Partly because of limited budgets, some libraries order certain e-books only in response to patron requests. As the survey report explains, “Patron-driven acquisition” has increased to an all-time high of 31 percent. Purchasing a title as it’s requested avoids a lot of second-guessing and misallocation of resources. During 2014, 42 percent of responding libraries used patron-driven acquisition for e-books.
Emily Vickerson at Allium Press in Forest Park, IL, documents the importance of patron requests for sales to libraries. “When I initially contacted OverDrive I was told that we were too small to be included in its catalog,” she says. “However, a month or so later OverDrive came back to us and said that libraries were requesting our books. We had an initial surge of sales when Over- Drive promoted us as a new publishing partner, and we continue to have a few sales every month.”
OverDrive encourages publishers to promote their titles’ availability on its platform and with publicity, advertising, and trade shows, says its marketing and communication director David Burleigh. “We provide promotion for publisher partners via merchandising in newsletters and pointof- sale advertising in the online catalog,” Burleigh explains.
For indie publishers without funds for trade show booths and large ads, generating patron requests makes promotion more important than ever. E-book distributor Smashwords, which makes self-published titles available to libraries through OverDrive, emphasizes the importance of friends and fans requesting small publishers’ e-books at their local libraries, and the importance of publishers contacting their own libraries about ordering e-editions.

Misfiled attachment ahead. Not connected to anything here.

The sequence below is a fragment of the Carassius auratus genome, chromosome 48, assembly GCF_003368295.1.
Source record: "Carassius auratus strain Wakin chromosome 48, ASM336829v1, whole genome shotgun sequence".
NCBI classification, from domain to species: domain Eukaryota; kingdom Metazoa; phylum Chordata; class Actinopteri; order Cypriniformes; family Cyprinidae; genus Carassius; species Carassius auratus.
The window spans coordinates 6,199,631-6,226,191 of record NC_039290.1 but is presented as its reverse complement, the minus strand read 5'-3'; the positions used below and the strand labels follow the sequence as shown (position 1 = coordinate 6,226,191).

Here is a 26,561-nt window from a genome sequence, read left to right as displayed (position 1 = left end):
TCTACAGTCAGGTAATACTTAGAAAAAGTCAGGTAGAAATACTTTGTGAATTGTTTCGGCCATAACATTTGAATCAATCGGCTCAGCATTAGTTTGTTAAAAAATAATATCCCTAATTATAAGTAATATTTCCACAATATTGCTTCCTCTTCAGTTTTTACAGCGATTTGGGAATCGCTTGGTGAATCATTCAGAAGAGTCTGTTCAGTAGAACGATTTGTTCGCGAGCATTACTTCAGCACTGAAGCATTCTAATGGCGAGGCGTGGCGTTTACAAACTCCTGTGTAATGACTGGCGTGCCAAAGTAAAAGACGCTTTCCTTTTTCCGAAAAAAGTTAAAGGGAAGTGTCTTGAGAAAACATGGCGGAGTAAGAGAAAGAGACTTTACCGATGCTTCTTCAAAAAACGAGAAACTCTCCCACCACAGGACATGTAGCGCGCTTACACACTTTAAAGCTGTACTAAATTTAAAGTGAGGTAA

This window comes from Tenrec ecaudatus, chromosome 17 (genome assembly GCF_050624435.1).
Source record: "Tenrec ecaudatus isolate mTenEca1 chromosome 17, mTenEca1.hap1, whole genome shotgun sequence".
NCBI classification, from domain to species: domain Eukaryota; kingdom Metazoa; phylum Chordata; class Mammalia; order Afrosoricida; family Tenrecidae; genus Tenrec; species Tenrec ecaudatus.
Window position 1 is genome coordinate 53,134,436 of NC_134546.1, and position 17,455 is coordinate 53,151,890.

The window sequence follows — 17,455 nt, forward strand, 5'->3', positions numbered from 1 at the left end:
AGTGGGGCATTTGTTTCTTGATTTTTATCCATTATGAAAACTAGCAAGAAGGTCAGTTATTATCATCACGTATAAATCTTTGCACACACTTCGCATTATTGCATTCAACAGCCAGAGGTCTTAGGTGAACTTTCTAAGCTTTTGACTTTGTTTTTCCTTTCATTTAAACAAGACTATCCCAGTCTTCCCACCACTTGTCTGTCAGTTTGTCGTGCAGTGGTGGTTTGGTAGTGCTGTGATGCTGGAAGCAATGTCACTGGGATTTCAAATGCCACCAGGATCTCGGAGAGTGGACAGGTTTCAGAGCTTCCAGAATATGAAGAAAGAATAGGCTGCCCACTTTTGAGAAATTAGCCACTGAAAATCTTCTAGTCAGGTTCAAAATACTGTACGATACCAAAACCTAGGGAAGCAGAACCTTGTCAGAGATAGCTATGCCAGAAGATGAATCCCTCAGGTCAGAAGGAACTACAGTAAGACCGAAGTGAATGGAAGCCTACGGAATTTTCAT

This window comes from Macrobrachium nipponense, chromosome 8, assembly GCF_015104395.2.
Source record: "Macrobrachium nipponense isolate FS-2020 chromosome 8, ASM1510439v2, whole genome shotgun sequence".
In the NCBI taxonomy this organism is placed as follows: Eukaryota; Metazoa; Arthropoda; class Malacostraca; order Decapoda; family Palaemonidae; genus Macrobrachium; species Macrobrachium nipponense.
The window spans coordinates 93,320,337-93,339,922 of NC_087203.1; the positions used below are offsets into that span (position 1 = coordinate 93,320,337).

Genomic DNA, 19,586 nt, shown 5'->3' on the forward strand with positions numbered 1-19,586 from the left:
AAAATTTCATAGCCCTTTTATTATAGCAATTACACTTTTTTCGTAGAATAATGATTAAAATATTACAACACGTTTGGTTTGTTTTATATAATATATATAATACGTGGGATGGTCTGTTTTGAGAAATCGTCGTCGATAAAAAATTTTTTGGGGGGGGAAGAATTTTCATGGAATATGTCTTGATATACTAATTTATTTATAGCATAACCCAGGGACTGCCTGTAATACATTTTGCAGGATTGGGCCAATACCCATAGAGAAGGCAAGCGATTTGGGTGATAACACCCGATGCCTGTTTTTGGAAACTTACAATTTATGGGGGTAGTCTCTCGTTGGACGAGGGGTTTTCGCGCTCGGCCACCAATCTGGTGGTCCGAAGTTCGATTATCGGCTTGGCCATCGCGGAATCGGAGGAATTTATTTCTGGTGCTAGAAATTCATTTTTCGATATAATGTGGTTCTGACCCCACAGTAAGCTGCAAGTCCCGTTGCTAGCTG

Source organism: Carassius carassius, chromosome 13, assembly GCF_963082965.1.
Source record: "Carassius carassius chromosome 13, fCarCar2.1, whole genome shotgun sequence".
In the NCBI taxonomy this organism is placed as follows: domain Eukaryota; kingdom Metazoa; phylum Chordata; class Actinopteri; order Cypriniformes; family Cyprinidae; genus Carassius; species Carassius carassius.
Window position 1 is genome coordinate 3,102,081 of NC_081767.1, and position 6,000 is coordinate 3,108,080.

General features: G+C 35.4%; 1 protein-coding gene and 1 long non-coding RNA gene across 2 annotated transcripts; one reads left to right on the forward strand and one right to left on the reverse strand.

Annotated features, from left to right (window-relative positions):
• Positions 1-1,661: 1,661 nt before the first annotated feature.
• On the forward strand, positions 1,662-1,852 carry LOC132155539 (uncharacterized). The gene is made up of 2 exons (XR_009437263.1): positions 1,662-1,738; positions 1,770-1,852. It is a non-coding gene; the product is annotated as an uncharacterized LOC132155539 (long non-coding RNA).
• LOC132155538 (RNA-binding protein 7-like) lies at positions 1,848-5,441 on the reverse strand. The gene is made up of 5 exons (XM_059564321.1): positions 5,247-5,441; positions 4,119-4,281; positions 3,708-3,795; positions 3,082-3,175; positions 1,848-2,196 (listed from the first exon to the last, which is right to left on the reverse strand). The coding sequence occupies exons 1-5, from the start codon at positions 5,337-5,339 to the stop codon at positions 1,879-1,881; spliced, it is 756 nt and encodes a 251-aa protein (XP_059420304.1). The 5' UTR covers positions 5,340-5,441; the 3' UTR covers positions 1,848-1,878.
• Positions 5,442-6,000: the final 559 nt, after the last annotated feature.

Reporting Mixed Results
Despite Allium’s experience, such personal appeals don’t necessarily pay off in sales. Jay Hartman, editor-in-chief at San Francisco’s Untreed Reads, “a digital-first publisher” that distributes both its own titles and those of smaller publishers, recalls his experience with a library on the East Coast where a group was going to read Bogart: In Search of My Father.
Since the library owned only one copy of the out-of-print paperback edition, “the only way anyone was going to be able to read this book was if they bought the e-book or checked out a library copy,” Hartman says. “But the library hadn’t bought the e-book, and although I phoned the person in charge of the reading group, she informed me she wasn’t in a position to recommend which books to buy. I pointed out that she was leading a reading group with a book they didn’t have.”